Approximately 45 miles southwest of Bangkok is one of Thailand’s most popular tourist spots: the much-photographed Damnoen Saduak floating market. Here, women paddling canoes ply their fresh flowers, fruits, vegetables, sweets and meats, cold drinks, quickly cooked snacks, hats, bags and various commemorative merchandise to a daily horde who arrive to take a brief boat ride through traffic-jammed canals. Along the sides of the canals are stalls selling more souvenirs. One of the most popular is a wood-and-glass-framed box containing a dead bat. Watching the tourists clutch their dead wildlife keepsakes under their arms as they pile back into their buses, I’m perplexed … and repulsed.
I ask a tourist from Australia, bat box in hand, if he thinks buying these souvenirs is a good thing. “We’re doing the locals a favor by helping them get rid of the bats. Just think of all the diseases they spread — rabies, malaria, cholera, TB,” he says. Another tourist chimes in, “They should be thanking us for buying these bat boxes.”
A cursory check on eBay brings more dead bats to light. Bats from Thailand, Indonesia and Vietnam are being killed, boxed and sold to the highest bidder. Obviously, boxes of dead bats are not just a Damnoen Saduak floating market souvenir.Bats, the only mammals capable of powered flight — masters of the night sky — have a bad reputation. Weighed down with sinister cultural baggage and often thought of as simply disease vectors — bats do host several dangerous viruses that humans can catch — it is often forgotten that bats provide indispensable services to ecosystems and economies.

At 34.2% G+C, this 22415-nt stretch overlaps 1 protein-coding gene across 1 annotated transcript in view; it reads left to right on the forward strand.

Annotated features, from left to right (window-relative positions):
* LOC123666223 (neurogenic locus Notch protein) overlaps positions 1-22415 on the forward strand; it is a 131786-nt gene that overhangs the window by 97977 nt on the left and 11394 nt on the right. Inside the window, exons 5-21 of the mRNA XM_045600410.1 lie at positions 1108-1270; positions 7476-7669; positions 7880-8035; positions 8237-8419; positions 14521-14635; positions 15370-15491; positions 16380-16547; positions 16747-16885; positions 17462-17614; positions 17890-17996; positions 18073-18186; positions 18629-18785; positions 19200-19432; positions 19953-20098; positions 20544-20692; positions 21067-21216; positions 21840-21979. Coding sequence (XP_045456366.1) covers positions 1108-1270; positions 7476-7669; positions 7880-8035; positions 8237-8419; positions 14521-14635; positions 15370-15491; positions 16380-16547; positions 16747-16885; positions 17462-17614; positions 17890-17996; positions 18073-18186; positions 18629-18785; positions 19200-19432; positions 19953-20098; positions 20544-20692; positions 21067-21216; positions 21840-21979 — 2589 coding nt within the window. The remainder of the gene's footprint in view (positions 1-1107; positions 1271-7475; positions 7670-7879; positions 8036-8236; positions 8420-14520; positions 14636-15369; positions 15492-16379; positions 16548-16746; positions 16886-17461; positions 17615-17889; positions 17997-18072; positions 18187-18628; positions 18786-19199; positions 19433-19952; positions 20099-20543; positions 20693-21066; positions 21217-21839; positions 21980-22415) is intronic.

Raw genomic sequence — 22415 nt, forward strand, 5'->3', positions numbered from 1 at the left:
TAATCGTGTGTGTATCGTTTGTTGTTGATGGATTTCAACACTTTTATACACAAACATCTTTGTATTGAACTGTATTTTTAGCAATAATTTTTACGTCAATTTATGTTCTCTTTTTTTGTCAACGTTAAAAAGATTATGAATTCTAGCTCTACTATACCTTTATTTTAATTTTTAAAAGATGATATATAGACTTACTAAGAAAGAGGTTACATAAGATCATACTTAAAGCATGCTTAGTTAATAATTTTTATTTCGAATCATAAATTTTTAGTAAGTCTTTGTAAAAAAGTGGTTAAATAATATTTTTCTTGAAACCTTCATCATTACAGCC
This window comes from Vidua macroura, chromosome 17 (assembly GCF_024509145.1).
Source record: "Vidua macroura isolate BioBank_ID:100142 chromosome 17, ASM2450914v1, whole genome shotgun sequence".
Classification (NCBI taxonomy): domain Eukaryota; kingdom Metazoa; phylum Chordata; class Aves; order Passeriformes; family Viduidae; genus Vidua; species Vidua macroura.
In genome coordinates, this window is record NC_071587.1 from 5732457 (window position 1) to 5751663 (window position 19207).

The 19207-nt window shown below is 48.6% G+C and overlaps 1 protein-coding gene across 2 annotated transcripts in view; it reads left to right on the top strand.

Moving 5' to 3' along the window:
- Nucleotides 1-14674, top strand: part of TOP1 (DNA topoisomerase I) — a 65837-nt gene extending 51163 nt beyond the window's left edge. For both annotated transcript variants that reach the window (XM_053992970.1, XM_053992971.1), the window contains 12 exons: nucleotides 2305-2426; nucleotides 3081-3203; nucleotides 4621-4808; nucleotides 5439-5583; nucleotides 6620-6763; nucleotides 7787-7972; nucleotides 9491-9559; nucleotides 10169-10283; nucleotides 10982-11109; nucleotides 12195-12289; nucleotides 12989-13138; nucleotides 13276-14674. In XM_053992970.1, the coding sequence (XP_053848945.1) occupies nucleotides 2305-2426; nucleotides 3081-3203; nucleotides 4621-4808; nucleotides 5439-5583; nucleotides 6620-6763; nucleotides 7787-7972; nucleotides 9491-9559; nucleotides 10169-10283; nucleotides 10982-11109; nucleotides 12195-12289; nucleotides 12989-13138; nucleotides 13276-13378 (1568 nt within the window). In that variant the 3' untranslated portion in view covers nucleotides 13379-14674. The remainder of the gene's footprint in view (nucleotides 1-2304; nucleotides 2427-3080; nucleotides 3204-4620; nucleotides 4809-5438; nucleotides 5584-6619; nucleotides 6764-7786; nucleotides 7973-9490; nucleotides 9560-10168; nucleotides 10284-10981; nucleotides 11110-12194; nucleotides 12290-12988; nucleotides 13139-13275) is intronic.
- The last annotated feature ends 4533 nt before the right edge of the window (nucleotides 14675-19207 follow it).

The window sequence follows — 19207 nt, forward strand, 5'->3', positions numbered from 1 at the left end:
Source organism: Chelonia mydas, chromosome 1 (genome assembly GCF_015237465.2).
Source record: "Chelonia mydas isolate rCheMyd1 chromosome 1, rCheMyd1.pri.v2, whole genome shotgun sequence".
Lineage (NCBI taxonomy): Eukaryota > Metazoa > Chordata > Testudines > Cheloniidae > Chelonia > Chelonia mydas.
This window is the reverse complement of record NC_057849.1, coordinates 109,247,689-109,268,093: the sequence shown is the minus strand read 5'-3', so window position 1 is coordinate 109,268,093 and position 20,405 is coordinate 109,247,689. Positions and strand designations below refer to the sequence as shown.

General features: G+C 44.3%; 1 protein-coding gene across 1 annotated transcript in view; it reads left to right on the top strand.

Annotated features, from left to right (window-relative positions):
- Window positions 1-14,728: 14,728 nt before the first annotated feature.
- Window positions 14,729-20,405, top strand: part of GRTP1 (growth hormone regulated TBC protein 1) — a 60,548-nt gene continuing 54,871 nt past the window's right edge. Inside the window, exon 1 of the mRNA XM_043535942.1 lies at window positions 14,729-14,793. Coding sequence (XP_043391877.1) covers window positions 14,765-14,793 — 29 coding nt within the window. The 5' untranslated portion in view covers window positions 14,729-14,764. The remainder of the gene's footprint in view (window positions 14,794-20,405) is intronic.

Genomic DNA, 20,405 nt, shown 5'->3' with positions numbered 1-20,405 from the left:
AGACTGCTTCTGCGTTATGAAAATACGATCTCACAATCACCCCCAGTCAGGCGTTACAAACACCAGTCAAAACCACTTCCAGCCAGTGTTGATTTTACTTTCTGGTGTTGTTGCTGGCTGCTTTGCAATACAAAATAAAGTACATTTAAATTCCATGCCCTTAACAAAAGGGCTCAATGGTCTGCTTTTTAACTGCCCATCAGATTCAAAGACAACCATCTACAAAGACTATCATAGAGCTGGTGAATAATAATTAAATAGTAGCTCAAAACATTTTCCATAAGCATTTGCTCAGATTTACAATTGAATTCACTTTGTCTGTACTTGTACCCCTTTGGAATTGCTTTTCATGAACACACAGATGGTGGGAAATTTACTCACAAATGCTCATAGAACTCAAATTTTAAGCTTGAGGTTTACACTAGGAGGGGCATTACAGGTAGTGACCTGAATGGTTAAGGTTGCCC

According to Bat Conservation International, more than 300 plant species in the Old World tropics alone rely on the pollinating and seed dispersal services of bats, and additional bat-plant relationships are constantly being discovered. Many important crops depend on bats to pollinate their flowers or distribute their seeds, including mango, banana, avocado, dates, figs, cashews, peaches, guava and baobab. The notoriously odiferous durian and the petai bean, two of Asia’s favorite crops, require pollination by bats. Without bats there could be no mango chutney, no fig newtons, no date bread, no banana splits, no guacamole, no tequila.